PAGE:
The book is far weaker when it comes to its critique of democracy. It is not that the critique is not there, but that the authors seem to back pedal from it when they shift from talking about specific examples of a democracy to the concept of an ideal democracy. The book is full of examples of corrupt and non-functional “democracies”, but ends up arguing in favour of an idealised version of democracy as the only available solution to these woes.
The authors’ argument is that democratic leaders are still engaged in a game of building coalitions of essential backers, and must put their interests above the interests of the rest of society. However, because this coalition of backers is much broader than that of a dictator, democratic leaders are more inclined towards public goods which benefit everyone as a method of serving their mass coalition as opposed to the often blatant corruption used by dictators to serve their smaller, more elite coalition.
I think this oversells the advantages of a democracy. While it is likely true that the need to secure a larger coalition has a restraining effect on democratic leaders, this still allows majorities to inflict some pretty horrific abuse on minority groups. The idea that certain kinds of public goods which are useful to a democratic leader’s coalition will also enrich those outside that coalition does not change the fact that there are a lot of situations in which this simply is not the case, or that in many cases what the majority wants is directly harmful to minorities.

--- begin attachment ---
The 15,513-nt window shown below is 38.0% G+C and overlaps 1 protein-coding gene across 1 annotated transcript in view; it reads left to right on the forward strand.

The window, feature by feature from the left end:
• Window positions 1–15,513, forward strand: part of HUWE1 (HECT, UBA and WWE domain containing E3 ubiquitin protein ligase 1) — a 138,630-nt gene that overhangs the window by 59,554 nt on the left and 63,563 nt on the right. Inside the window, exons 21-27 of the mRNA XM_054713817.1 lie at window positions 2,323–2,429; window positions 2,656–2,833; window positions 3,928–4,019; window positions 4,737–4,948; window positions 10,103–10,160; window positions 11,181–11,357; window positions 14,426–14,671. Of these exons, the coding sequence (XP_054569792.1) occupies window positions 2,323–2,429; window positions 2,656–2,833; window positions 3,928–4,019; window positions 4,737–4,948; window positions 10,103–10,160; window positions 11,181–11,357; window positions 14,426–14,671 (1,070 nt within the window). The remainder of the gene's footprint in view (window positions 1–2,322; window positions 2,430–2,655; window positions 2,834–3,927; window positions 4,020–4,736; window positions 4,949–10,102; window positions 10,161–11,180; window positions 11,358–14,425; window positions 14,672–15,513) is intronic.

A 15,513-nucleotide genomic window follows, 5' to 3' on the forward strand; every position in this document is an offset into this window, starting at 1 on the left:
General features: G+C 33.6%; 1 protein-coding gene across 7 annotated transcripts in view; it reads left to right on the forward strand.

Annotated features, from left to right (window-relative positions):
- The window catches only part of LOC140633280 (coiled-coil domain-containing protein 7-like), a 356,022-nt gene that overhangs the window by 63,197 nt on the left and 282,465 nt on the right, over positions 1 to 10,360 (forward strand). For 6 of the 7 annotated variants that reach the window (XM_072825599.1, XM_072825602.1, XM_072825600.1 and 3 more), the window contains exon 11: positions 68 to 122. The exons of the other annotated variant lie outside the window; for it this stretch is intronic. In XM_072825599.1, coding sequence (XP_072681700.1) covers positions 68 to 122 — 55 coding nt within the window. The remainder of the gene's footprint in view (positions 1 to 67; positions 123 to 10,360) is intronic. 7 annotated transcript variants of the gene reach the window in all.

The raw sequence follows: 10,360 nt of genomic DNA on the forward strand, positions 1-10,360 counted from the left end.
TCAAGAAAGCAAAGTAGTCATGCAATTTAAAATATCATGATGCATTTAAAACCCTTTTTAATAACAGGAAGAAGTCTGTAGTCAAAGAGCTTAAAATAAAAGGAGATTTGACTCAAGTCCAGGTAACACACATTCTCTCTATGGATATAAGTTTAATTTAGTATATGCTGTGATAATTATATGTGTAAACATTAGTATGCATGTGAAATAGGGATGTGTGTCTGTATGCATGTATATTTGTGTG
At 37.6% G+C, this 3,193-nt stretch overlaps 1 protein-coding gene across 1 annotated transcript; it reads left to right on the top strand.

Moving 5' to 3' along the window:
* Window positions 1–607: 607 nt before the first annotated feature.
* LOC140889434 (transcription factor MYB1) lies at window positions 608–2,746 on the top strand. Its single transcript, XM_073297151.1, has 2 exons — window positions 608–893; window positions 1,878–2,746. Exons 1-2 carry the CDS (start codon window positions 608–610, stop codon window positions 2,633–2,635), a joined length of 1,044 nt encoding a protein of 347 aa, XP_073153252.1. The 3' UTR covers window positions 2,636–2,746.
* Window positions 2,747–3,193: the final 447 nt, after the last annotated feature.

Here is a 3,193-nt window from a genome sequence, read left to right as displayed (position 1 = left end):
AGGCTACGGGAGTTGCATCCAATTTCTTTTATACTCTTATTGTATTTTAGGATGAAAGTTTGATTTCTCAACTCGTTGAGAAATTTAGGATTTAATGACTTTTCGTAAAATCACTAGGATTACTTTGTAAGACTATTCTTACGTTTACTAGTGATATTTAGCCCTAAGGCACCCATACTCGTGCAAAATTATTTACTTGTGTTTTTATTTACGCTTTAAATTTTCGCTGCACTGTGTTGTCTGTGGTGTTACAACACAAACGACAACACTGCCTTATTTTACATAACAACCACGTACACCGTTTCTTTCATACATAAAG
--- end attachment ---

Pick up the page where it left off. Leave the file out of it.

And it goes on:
The other problem with the authors’ arguments is that it assumes that an ideal democracy is in any way possible. They rightly base their analysis of dictatorship on rejecting the idea of an ideal dictator whose authority is absolute and not beholden to anyone else, but they do not question the ways in which democracies might systematically fail to be democratic.
This is partly due to ignoring factors outside of formal democracy that might affect the importance of any particular backer. While in theory a warehouse worker and a media magnate each only have one vote, in practice the support of the media magnate is worth far more to any would-be democratic leader than that of a warehouse worker. They simply have so much more economic, social and informal political power outside of the formal political power of their vote.